Meanwhile, there is no scheduled return date for Olympic giant slalom champion Ted Ligety, who is out nursing a sore back.

“We’re just trying to get this therapy to take effect right now,” Rearick said. “We’re not putting any timeline on when he’s coming back.”

Ligety has not competed since failing to finish the first run of a giant slalom in Alta Badia on Dec. 18.

“The first step is let the therapies take effect, second is once they’ve taken effect step progressively back into skiing — start out with free skiing, progress back into some easy training, then more challenging training,” Rearick said. “If all of that stuff goes well then we’ll start racing.”

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Weightlifting investigation finds doping cover-ups

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BUDAPEST, Hungary (AP) — An investigation into the International Weightlifting Federation has found doping cover-ups and millions of dollars in missing money, lead investigator Richard McLaren said Thursday.

McLaren said 40 positive doping tests were “hidden” in IWF records and that athletes whose cases were delayed or covered up went on to win medals at the world championships and other events. The cases will be referred to the World Anti-Doping Agency.

McLaren said former IWF president Tamas Ajan was “an autocratic leader” who kept the board in the dark about finances. Ajan received cash payments, some as much as $100,000, as doping fines from national federations or sponsors, McLaren said.

He said $10.4 million was unaccounted for.

“Everyone was kept in financial ignorance through the use of hidden bank accounts (and transfers),” McLaren said. “Some cash was accounted for, some was not.”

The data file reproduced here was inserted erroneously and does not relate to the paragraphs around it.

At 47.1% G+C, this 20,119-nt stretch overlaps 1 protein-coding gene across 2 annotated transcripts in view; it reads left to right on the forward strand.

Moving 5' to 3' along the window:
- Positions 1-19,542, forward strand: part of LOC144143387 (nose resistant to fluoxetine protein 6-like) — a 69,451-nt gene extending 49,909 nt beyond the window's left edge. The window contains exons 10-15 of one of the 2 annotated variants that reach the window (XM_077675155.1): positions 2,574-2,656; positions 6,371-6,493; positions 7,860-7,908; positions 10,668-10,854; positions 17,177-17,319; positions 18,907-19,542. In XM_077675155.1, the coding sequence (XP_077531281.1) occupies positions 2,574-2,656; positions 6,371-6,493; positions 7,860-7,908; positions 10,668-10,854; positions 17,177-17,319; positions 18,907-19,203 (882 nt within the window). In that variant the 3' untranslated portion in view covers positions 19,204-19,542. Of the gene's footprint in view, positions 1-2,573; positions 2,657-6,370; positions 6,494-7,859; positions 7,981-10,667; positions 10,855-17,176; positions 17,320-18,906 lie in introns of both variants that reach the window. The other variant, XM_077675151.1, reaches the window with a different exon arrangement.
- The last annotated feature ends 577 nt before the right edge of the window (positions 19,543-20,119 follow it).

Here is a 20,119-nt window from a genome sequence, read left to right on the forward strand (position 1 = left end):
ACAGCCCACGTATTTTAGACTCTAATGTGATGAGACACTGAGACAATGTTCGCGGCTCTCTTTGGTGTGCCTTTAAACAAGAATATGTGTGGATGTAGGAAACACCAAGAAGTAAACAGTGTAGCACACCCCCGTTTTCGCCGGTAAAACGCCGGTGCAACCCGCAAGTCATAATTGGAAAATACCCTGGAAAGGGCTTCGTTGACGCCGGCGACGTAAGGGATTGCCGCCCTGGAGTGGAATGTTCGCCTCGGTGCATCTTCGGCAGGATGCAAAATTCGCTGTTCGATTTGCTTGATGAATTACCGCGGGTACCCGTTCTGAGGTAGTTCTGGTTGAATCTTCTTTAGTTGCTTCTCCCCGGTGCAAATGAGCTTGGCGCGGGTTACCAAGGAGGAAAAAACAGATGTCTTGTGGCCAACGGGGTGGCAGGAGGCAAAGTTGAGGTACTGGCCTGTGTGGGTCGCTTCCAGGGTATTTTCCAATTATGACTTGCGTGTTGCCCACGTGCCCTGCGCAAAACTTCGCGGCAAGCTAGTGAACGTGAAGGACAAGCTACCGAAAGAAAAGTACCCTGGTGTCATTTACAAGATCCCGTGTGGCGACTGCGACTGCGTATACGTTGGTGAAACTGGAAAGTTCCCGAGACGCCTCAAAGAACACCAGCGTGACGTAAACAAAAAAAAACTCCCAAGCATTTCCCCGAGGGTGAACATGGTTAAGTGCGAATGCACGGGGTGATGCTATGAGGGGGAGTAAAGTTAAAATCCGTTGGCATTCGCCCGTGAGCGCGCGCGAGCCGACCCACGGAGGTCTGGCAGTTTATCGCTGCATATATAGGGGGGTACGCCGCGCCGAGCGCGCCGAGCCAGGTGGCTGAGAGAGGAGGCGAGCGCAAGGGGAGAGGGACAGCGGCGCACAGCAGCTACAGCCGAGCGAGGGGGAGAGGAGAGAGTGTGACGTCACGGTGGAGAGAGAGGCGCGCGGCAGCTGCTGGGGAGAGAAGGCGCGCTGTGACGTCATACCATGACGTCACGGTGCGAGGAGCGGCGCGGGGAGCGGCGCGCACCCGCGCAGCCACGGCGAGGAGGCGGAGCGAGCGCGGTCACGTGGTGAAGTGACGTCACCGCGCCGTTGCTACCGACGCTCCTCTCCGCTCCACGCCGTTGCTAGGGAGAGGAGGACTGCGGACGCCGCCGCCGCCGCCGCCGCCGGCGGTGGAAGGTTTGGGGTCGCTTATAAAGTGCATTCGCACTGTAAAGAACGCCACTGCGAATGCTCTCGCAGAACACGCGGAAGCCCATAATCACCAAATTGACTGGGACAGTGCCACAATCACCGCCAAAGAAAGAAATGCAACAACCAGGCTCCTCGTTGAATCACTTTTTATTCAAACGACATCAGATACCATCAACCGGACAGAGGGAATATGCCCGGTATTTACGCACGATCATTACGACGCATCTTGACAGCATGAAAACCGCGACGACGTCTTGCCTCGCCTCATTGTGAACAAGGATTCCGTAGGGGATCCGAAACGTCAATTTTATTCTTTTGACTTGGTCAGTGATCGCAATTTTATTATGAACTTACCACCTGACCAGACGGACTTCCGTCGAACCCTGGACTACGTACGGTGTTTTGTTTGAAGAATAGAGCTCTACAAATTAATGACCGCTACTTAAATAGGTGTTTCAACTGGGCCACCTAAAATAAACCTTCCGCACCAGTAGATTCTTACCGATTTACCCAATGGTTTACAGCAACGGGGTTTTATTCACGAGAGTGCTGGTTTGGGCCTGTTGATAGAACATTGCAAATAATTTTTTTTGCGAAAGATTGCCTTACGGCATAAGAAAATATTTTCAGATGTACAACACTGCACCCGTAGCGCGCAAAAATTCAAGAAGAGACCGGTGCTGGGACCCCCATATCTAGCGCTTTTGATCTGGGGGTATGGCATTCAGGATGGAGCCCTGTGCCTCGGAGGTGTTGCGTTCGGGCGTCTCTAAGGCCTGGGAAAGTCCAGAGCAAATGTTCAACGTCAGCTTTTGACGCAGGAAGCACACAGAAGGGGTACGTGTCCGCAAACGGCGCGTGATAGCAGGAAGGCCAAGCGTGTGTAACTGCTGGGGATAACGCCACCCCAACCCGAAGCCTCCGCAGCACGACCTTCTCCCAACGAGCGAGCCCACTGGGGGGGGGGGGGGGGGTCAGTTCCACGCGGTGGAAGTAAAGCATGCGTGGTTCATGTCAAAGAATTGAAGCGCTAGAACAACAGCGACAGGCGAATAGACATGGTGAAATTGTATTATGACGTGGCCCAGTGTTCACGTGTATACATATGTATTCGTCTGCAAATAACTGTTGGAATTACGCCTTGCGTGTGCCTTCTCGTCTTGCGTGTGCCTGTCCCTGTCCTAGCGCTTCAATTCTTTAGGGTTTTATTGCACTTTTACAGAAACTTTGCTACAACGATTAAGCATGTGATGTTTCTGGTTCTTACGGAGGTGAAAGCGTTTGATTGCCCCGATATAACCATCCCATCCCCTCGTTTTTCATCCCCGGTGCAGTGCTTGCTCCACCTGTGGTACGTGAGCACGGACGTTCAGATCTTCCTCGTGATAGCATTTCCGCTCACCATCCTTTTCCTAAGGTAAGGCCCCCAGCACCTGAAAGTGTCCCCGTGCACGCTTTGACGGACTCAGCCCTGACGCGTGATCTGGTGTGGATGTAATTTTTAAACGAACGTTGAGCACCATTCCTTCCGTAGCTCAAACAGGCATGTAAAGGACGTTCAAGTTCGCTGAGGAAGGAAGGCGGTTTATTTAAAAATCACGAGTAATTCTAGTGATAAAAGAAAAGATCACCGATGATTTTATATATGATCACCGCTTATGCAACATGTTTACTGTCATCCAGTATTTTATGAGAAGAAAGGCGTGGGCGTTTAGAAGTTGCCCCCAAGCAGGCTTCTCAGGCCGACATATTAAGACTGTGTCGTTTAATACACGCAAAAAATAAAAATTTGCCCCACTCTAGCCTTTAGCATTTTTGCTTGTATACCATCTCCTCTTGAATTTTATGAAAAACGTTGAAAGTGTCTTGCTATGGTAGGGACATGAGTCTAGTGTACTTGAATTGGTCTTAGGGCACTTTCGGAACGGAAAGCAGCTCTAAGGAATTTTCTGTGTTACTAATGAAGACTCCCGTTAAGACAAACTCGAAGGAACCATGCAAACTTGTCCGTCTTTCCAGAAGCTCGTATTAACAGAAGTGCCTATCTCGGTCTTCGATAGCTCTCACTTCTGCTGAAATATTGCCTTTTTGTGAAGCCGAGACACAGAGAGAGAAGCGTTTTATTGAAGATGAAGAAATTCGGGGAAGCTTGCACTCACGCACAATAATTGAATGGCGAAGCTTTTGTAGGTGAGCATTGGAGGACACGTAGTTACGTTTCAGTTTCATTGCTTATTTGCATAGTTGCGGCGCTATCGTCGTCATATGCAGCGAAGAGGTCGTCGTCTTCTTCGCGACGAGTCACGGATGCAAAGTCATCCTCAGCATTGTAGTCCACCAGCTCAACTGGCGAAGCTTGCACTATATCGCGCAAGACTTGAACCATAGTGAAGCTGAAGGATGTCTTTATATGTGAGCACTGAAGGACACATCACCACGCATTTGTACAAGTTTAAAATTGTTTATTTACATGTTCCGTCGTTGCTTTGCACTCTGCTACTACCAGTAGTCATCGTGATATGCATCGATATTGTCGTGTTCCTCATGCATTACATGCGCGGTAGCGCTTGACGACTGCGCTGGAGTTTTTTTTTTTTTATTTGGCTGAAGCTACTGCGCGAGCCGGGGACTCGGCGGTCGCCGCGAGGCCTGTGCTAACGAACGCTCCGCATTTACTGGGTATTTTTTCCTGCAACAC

McLaren said Ajan “permitted the (federation) elections to be bought by vote brokers” as he kept the presidency and promoted favored officials. Large cash withdrawals were made ahead of federation congresses, McLaren said, adding that voters were bribed and had to take pictures of their ballots to show to brokers.

The 81-year-old Ajan stepped down in April, ending a 20-year reign as president and a total 44 years in federation posts. A month before that he also gave up his honorary membership of the International Olympic Committee.

McLaren’s investigation was sparked in January when German broadcaster ARD reported financial irregularities at the federation and apparent doping cover-ups.

McLaren, a Canadian law professor, was the World Anti-Doping Agency’s lead investigator for Russian doping and has judged cases at the Court of Arbitration for Sport.

Weightlifting’s reputation under Aján had already been hit by dozens of steroid doping cases revealed in retests of samples from the Olympics since 2008.

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MORE: Coco Gauff delivers speech demanding change

Coco Gauff delivers speech, demands change, promises to use platform

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Coco Gauff, the 16-year-old tennis star, delivered a speech at a peaceful protest in her hometown on Wednesday, demanding change and promising to use her platform to spread vital information.